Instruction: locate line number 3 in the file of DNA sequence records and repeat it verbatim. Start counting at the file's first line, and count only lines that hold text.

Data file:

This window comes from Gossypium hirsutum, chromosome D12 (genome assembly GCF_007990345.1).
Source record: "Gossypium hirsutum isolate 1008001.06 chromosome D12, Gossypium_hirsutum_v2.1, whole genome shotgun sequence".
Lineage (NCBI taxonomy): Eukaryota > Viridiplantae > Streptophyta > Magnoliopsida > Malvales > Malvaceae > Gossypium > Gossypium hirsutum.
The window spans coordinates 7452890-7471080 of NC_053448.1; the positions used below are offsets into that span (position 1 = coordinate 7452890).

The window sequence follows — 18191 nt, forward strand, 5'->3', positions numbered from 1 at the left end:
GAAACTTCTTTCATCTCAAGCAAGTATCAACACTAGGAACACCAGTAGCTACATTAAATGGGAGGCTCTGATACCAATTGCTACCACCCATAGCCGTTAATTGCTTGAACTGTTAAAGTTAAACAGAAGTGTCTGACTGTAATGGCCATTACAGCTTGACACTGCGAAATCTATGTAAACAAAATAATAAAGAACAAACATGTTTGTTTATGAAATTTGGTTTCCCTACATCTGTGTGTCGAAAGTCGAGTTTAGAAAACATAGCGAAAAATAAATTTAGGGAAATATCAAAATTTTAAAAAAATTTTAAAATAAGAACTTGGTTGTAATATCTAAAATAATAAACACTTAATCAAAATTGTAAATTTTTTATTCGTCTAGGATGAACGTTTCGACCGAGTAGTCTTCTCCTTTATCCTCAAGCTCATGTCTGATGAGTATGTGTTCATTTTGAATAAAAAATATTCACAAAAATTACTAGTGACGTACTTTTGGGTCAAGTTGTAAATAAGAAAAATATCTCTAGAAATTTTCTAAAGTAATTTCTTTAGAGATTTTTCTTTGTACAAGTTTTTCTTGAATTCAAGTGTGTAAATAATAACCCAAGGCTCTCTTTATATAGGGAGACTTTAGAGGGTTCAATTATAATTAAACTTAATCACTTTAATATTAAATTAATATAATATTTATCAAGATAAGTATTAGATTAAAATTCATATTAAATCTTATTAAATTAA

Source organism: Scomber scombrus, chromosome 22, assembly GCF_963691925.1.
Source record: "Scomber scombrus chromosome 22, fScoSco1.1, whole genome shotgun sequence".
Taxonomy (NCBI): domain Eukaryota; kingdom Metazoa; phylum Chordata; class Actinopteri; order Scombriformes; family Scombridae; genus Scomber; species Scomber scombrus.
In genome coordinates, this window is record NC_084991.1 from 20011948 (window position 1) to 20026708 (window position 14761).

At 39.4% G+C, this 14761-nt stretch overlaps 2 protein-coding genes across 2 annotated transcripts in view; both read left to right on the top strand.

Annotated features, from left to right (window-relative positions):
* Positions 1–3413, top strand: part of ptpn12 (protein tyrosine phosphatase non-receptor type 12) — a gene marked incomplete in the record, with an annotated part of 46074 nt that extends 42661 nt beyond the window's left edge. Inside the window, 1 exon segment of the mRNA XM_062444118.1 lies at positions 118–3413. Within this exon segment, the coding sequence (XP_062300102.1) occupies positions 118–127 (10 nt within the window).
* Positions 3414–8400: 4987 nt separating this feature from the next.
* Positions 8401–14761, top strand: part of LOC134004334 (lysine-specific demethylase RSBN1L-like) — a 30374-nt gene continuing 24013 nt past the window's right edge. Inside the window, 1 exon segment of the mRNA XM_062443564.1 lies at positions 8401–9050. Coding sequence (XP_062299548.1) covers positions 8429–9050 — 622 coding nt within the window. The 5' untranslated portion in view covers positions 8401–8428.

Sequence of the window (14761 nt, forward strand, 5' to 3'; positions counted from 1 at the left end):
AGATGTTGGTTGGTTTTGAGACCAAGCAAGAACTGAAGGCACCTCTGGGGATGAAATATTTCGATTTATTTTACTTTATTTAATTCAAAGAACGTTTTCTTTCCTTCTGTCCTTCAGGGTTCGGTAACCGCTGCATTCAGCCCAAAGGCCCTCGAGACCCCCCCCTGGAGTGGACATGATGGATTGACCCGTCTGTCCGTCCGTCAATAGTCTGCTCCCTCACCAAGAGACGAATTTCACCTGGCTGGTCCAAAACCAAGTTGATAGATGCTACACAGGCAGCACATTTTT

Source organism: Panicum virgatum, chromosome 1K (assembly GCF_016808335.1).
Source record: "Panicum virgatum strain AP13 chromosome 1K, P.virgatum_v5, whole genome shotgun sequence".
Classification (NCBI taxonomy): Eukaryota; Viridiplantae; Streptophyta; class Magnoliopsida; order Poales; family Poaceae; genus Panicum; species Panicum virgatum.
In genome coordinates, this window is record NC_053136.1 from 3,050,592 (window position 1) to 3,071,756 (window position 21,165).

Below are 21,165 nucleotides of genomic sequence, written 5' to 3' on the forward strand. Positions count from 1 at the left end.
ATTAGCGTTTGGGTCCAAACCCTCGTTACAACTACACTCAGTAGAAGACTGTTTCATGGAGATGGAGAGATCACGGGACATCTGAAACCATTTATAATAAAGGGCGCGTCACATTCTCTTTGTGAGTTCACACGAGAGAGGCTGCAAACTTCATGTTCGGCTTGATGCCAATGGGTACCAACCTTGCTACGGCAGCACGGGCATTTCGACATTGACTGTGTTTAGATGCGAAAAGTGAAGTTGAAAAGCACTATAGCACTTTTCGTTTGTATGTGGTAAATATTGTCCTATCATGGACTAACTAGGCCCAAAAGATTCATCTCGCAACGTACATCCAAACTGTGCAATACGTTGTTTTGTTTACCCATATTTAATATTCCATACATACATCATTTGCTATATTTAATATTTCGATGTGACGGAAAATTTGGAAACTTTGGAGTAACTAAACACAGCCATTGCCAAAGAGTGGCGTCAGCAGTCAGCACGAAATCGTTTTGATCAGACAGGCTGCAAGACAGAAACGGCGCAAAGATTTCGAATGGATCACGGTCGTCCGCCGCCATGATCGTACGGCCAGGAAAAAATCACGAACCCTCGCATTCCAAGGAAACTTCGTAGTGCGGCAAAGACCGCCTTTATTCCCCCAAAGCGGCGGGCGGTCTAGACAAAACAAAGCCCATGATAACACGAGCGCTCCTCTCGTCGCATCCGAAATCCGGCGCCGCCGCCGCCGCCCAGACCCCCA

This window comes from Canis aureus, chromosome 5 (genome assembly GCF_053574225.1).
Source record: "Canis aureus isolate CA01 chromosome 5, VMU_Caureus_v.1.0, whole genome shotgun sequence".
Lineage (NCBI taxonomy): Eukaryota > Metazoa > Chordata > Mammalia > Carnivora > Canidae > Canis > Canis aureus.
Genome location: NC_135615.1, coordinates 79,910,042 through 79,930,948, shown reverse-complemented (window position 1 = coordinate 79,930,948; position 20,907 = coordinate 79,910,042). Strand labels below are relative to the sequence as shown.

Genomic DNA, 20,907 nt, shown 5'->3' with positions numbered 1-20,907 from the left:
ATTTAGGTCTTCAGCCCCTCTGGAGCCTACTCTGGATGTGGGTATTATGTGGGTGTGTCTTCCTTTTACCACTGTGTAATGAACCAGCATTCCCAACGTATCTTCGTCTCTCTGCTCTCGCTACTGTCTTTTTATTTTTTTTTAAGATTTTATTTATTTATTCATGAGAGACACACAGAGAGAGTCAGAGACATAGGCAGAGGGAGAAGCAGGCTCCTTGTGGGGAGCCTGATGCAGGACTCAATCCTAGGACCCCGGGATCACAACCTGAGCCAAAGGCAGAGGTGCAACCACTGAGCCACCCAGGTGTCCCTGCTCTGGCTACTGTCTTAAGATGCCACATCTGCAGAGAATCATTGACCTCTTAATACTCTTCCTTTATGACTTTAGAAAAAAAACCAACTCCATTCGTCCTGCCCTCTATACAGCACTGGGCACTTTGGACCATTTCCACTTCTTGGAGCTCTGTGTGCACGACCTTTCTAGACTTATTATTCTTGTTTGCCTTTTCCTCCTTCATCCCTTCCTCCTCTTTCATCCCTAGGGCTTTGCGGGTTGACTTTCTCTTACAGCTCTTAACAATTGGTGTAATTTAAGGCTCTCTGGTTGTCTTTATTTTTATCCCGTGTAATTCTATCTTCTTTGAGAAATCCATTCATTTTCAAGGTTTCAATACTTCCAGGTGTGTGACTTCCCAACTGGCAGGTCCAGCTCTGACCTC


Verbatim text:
Lineage (NCBI taxonomy): Eukaryota > Viridiplantae > Streptophyta > Magnoliopsida > Malvales > Malvaceae > Gossypium > Gossypium hirsutum.